20. Welsch RE. Stepwise multiple comparison procedures. J Am Stat Assoc 1977;72:566-75. 21. Reisbick MH, Brantley WA. Mechanical property and microstructural variations for recast low-gold alloy. Int J Prosthodont 1995;8:346-50. 22. Stewart RB, Gretz K, Brantley WA. A new high-palladium alloy for implantsupported prostheses. [Abstract no. 423.] J Dent Res 1992;71:158. 23. Craig RG, editor. Restorative dental materials. 9th ed. St Louis: Mosby; 1993. p. 402-7. 24. Carlberg T, Wictorin L. Soldering of dental alloys under vacuum by IR-heating. Dent Mater 1986;2:279-83. 25. Cheng AC, Chai JY, Gilbert J, Jameson LM. Investigation of stiffness and microstructure of joints soldered with gas-oxygen torch and infrared methods. J Prosthet Dent 1994;72:8-15. 26. Wictorin L, Fredriksson H. Microstructure of the solder-casting zone in bridges of dental gold alloys. Odont Rev 1976;27:187-96. 27. Tehini GE, Stein RS. Comparative analysis of two techniques for soldered connectors. J Prosthet Dent 1993;69:16-9. 28. Cattaneo G, Wagnild G, Marshall G, Watanabe L. Comparison of tensile strength of solder joints by infrared and conventional torch technique. J Prosthet Dent 1992;68:33-7.

29. Stade EH, Reisbick MH, Preston JD. Preceramic and postceramic solder joints. J Prosthet Dent 1975;34:527-32. Reprint requests to: DR. WILLIAM A. BRANTLEY COLLEGE OF DENTISTRY THE OHIO STATE UNIVERSITY 305 WEST 12TH AVE. ROOM 3005-L POSTLE HALL COLUMBUS, OH 43210-1241 Copyright © 1998 by The Editorial Council of The Journal of Prosthetic Dentistry. 0022-3913/98/$5.00 + 0. 10/1/88849

William M. Johnston, PhD, Professor, Section of Restorative Dentistry, Prosthodontics and Endodontics, College of Dentistry, The Ohio State University.

Noteworthy Abstracts of the Current Literature

Microleakage of dentin-bonded crowns placed with different luting materials Patel S, Saunders WP, Burke FJT. Am J Dent 1997;10:179-83.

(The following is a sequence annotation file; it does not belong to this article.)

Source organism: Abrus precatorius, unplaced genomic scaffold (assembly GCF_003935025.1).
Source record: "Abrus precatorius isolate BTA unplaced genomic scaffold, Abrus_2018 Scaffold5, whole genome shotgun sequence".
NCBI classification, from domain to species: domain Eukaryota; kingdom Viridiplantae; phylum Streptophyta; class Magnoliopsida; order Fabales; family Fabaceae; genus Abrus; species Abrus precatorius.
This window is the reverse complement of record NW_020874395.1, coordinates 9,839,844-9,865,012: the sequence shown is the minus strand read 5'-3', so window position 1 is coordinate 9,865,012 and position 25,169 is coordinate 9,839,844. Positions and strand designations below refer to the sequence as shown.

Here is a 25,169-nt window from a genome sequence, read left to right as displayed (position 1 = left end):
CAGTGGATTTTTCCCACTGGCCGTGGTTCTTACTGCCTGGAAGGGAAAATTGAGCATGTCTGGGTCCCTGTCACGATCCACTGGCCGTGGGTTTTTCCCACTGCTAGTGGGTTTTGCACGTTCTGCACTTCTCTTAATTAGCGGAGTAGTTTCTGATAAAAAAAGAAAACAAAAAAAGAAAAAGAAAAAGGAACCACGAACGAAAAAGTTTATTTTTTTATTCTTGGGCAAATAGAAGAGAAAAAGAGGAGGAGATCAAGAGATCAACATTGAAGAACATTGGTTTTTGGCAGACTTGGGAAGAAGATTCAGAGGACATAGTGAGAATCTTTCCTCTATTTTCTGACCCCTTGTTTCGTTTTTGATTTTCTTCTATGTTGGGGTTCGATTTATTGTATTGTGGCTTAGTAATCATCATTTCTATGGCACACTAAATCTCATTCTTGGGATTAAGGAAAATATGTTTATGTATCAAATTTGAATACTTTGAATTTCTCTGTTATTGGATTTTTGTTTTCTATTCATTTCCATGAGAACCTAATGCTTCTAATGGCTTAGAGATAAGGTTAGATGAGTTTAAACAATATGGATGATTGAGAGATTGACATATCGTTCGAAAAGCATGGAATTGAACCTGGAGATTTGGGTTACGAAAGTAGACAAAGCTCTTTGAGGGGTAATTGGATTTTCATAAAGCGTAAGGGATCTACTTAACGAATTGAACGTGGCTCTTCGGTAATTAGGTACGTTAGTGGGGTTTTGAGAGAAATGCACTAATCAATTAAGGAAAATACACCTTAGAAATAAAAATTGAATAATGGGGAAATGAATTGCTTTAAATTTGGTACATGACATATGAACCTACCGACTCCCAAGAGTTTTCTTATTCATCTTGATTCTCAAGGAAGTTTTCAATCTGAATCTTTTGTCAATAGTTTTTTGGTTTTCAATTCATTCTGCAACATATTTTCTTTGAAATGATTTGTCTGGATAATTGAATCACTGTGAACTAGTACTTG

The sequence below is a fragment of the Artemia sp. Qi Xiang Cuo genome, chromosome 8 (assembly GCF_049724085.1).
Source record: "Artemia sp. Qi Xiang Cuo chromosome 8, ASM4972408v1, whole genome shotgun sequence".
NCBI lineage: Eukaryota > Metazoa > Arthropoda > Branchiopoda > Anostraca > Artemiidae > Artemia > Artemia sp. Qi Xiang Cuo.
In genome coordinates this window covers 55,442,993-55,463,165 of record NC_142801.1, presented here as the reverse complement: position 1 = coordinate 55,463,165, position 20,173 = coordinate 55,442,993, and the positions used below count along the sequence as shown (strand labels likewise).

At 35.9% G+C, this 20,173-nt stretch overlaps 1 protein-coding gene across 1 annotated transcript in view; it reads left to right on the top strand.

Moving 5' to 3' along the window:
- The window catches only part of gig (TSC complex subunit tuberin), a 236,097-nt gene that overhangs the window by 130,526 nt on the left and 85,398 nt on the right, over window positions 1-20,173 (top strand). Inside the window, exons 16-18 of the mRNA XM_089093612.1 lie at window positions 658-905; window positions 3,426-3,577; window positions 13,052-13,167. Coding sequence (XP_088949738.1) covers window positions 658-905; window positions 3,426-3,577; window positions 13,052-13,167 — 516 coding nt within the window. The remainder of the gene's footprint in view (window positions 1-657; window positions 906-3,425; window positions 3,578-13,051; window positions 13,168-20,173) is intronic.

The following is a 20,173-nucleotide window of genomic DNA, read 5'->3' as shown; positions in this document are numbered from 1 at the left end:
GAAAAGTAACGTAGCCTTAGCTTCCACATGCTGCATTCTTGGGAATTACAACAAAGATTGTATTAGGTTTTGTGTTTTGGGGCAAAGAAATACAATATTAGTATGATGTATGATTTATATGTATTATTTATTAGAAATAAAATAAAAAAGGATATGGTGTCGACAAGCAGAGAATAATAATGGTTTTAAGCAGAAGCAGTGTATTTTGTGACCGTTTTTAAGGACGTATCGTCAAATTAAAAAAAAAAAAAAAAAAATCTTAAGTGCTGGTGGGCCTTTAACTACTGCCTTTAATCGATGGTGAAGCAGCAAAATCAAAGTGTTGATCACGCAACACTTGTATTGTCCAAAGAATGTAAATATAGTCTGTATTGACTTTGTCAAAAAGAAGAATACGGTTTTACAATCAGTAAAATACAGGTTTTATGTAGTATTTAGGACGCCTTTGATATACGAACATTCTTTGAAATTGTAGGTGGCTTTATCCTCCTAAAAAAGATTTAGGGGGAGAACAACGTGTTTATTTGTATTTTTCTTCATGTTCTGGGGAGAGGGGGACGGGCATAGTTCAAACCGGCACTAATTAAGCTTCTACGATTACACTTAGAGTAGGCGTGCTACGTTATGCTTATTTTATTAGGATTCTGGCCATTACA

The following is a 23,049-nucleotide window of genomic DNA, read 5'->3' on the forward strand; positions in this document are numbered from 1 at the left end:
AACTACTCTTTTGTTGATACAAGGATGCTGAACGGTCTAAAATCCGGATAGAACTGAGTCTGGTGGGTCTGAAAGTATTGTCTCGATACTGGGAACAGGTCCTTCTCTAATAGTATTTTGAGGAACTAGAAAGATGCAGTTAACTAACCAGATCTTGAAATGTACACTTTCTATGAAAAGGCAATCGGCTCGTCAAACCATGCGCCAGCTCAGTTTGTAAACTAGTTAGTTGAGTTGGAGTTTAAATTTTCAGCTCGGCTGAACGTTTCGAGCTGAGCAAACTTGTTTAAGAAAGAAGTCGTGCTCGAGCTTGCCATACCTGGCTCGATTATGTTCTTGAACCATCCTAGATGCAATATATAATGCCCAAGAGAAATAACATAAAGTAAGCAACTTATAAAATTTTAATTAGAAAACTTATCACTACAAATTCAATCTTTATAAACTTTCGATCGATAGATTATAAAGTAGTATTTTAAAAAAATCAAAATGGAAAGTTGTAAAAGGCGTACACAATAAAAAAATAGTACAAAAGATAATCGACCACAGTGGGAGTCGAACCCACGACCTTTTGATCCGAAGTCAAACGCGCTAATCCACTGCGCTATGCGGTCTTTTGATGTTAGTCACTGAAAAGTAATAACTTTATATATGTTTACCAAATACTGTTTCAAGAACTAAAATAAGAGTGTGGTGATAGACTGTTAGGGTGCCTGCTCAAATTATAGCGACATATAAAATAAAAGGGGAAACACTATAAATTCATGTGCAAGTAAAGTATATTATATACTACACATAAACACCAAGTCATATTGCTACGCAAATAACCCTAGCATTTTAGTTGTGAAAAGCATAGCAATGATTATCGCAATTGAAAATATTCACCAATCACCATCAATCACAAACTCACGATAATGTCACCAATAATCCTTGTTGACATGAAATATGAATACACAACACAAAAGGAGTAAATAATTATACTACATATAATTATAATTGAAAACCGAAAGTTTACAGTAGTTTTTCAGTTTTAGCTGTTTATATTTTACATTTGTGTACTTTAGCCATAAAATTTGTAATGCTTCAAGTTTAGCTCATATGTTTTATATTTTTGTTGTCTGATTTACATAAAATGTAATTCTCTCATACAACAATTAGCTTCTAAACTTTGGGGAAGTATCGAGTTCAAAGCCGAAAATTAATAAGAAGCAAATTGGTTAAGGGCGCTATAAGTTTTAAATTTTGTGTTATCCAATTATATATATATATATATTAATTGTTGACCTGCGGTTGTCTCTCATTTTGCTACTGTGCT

Purpose. Microleakage at the margins of dentin-bonded crowns may be a cause of failure of these types of restorations. This in vitro study assessed the microleakage of dentin-bonded porcelain crowns placed with three luting materials. Material and Methods. Forty-five teeth were prepared by reducing the occlusal surface by 2 mm; removing the convexity from the mesial, buccal, distal, and lingual surfaces; and forming a knifeedge finish line. One half of the cervical margin was placed on dentin/cementum and the remainder of the margin was placed on enamel. Individual crowns were fabricated in feldspathic porcelain and then cemented to the teeth with three luting materials, according to manufacturers recommendations. The teeth were stored in water for 2 weeks at 37° C before evaluating the microleakage with a dye penetration technique. Teeth with crowns were immersed in a 2% solution of methylene blue for 48 hours at 37° C. Specimens were then thermocycled while in the dye for an additional 6 hours. The teeth were then sectioned in a bucco lingual plane and examined at ×10 magnification with a ranking criteria ranging from 0 = no leakage to 4 = dye penetration grater than two thirds of the length of the restoration-tooth interface. Results. All groups exhibited leakage at the dentin and enamel margins and at the restorationcement interface. There were significant differences in leakage at the enamel margins for the three groups but not at the margins of the finished dentin. Conclusions. The resin cement combinations were unable to prevent microleakage completely. Although there was no significant difference in leakage at the margin in dentin for all three materials, Mirage ABC/FLC did not perform as well at the enamel margin. 30 References. — ME RAZZOOG